How to Develop Company Culture to Support Your Managers

develop company culture

A Year in the Life of a Manager Development Programme | Part Eleven

As we move towards the final stages of the Manager Development Programme, there are many areas to reflect upon. And these areas affect everyone involved – the managers, their direct managers and me.

The first step is evaluating the impact of the Programme to find out what – if anything – has changed for the managers. Since my last post, the group has had the opportunity to give feedback to their HR Manager about the work we have been doing together.

That the organisation has asked for detailed feedback is excellent. It shows that it is accountable for its investment. Even if it is a little nerve-wracking for me.

Feedback from the Managers

The HR manager asked the managers several questions about the impact of the Programme. Here are some examples of what they said:

Can you explain the key leadership challenges you faced before the Programme?

“The biggest challenge was maintaining an atmosphere of fun, but drawing a line – not being a friend, being able to say no, and to set people straight. The courageous conversations session helped me to deal with this.”

What problems did you want to solve?

“I had no specific ‘problems,’ rather I had observations – one came ahead of the other. For me, it was recognising that there was a difference in the needs of two of my employees and trying to do something about that… ensuring that they both felt part of the team and didn’t feel isolated.”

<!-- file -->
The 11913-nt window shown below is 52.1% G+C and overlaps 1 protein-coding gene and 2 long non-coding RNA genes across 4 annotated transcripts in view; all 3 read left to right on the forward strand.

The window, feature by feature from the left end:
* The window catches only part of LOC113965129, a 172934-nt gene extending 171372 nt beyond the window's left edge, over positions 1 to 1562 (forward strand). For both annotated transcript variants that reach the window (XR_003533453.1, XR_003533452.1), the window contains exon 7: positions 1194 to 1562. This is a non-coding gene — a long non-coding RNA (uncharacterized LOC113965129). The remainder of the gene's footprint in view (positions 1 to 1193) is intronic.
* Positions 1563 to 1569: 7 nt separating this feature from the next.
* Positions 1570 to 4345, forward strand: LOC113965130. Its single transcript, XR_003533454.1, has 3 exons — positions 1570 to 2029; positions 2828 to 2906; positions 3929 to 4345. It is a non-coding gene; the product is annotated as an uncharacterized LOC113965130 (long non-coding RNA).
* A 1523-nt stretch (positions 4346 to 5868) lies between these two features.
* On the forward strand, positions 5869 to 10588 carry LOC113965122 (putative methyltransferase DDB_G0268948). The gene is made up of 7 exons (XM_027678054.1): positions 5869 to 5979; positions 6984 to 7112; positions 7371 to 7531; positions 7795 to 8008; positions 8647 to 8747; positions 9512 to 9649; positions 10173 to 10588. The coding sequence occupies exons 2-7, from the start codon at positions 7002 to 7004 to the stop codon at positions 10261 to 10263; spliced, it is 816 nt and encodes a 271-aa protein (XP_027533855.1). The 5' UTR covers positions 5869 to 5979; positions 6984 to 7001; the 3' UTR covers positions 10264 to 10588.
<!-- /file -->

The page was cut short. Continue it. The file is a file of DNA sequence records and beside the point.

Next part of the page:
What were your hopes and expectations from the Programme? Why were they important?

“I wanted to be able to learn how to be that person who can go to a manager and say, “This person is doing great.” – and give feedback about people and to give constructive and positive feedback.”

“To be able to give the business case for salary and promotion conversations. The course has given me the confidence to do something about that.”

How has the Programme helped?  What have you personally gained from it?  How has the Programme helped solve your problems?

“It’s given me confidence that I can manage and I am a good manager. I was self-doubting in the beginning. I had an issue with one colleague that was causing some frustration – and I now have the confidence to deal with that.”

How has the Programme compared to your hopes and expectations?

“So far it’s exceeded expectations: it’s been so useful – talking about real life experiences rather than role play. From that perspective, I’ve found it to be really helpful.”

What have you done differently as a result of the Programme?

“I’ve put more structure in place around how I deal with things. I use the toolkits I’ve been given. I also seek advice from my colleagues on the course. We have a chatter group – we’re sharing our thoughts between the sessions.”

What impact has that had – on you personally? On your people?  On the organisation?

“The course has allowed frustrations to be aired in a safe way. One person was struggling with managing a person he doesn’t actually see in the workplace and that was presenting him with challenges. We’re now able to talk about that and look at that situation. It’s highlighted that there’s the potential to change our reporting lines for the better.”